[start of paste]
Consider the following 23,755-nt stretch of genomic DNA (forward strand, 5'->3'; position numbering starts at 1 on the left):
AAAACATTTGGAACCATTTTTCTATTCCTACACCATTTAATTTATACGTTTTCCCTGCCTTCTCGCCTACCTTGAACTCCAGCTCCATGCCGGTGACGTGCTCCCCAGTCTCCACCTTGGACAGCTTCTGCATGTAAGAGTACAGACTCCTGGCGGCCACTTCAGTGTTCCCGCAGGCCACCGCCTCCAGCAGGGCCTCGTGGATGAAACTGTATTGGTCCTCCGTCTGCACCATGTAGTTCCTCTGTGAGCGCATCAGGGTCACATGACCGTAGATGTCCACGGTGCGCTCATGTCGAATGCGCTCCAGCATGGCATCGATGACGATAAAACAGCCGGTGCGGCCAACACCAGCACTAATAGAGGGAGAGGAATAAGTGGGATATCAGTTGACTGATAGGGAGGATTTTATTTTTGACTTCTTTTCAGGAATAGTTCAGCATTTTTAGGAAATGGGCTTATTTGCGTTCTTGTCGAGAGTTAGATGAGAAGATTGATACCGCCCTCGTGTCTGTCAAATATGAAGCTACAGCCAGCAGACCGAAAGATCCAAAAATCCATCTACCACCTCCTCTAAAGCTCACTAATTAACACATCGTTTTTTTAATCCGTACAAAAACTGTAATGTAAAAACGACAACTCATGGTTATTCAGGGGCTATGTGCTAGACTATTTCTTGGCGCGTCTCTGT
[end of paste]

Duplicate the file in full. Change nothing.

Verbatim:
Consider the following 23,755-nt stretch of genomic DNA (forward strand, 5'->3'; position numbering starts at 1 on the left):
AAAACATTTGGAACCATTTTTCTATTCCTACACCATTTAATTTATACGTTTTCCCTGCCTTCTCGCCTACCTTGAACTCCAGCTCCATGCCGGTGACGTGCTCCCCAGTCTCCACCTTGGACAGCTTCTGCATGTAAGAGTACAGACTCCTGGCGGCCACTTCAGTGTTCCCGCAGGCCACCGCCTCCAGCAGGGCCTCGTGGATGAAACTGTATTGGTCCTCCGTCTGCACCATGTAGTTCCTCTGTGAGCGCATCAGGGTCACATGACCGTAGATGTCCACGGTGCGCTCATGTCGAATGCGCTCCAGCATGGCATCGATGACGATAAAACAGCCGGTGCGGCCAACACCAGCACTAATAGAGGGAGAGGAATAAGTGGGATATCAGTTGACTGATAGGGAGGATTTTATTTTTGACTTCTTTTCAGGAATAGTTCAGCATTTTTAGGAAATGGGCTTATTTGCGTTCTTGTCGAGAGTTAGATGAGAAGATTGATACCGCCCTCGTGTCTGTCAAATATGAAGCTACAGCCAGCAGACCGAAAGATCCAAAAATCCATCTACCACCTCCTCTAAAGCTCACTAATTAACACATCGTTTTTTTAATCCGTACAAAAACTGTAATGTAAAAACGACAACTCATGGTTATTCAGGGGCTATGTGCTAGACTATTTCTTGGCGCGTCTCTGT